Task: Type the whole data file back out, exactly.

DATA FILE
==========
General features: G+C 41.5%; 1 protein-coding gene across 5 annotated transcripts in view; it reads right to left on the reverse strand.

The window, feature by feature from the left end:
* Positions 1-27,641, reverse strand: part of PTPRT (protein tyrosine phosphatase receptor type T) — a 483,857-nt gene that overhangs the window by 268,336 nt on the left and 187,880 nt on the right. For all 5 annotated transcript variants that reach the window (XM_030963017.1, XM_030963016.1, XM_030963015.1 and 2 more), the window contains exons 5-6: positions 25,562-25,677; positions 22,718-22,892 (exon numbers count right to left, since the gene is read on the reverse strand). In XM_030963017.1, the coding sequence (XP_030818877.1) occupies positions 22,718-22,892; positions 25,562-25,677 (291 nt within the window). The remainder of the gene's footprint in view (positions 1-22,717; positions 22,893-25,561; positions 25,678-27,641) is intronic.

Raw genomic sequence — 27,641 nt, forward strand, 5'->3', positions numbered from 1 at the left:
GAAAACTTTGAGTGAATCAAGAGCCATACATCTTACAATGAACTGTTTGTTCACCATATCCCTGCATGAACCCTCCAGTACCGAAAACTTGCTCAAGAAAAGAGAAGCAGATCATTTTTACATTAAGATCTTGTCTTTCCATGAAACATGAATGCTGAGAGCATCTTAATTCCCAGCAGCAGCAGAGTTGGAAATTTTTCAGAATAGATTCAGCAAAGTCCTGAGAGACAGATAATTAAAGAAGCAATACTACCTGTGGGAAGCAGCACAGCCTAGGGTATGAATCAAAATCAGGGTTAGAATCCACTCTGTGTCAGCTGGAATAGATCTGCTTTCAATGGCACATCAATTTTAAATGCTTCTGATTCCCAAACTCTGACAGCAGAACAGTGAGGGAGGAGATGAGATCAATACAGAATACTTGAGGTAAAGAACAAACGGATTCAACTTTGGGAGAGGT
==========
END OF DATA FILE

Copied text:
General features: G+C 41.5%; 1 protein-coding gene across 5 annotated transcripts in view; it reads right to left on the reverse strand.

The window, feature by feature from the left end:
* Positions 1-27,641, reverse strand: part of PTPRT (protein tyrosine phosphatase receptor type T) — a 483,857-nt gene that overhangs the window by 268,336 nt on the left and 187,880 nt on the right. For all 5 annotated transcript variants that reach the window (XM_030963017.1, XM_030963016.1, XM_030963015.1 and 2 more), the window contains exons 5-6: positions 25,562-25,677; positions 22,718-22,892 (exon numbers count right to left, since the gene is read on the reverse strand). In XM_030963017.1, the coding sequence (XP_030818877.1) occupies positions 22,718-22,892; positions 25,562-25,677 (291 nt within the window). The remainder of the gene's footprint in view (positions 1-22,717; positions 22,893-25,561; positions 25,678-27,641) is intronic.

Raw genomic sequence — 27,641 nt, forward strand, 5'->3', positions numbered from 1 at the left:
GAAAACTTTGAGTGAATCAAGAGCCATACATCTTACAATGAACTGTTTGTTCACCATATCCCTGCATGAACCCTCCAGTACCGAAAACTTGCTCAAGAAAAGAGAAGCAGATCATTTTTACATTAAGATCTTGTCTTTCCATGAAACATGAATGCTGAGAGCATCTTAATTCCCAGCAGCAGCAGAGTTGGAAATTTTTCAGAATAGATTCAGCAAAGTCCTGAGAGACAGATAATTAAAGAAGCAATACTACCTGTGGGAAGCAGCACAGCCTAGGGTATGAATCAAAATCAGGGTTAGAATCCACTCTGTGTCAGCTGGAATAGATCTGCTTTCAATGGCACATCAATTTTAAATGCTTCTGATTCCCAAACTCTGACAGCAGAACAGTGAGGGAGGAGATGAGATCAATACAGAATACTTGAGGTAAAGAACAAACGGATTCAACTTTGGGAGAGGT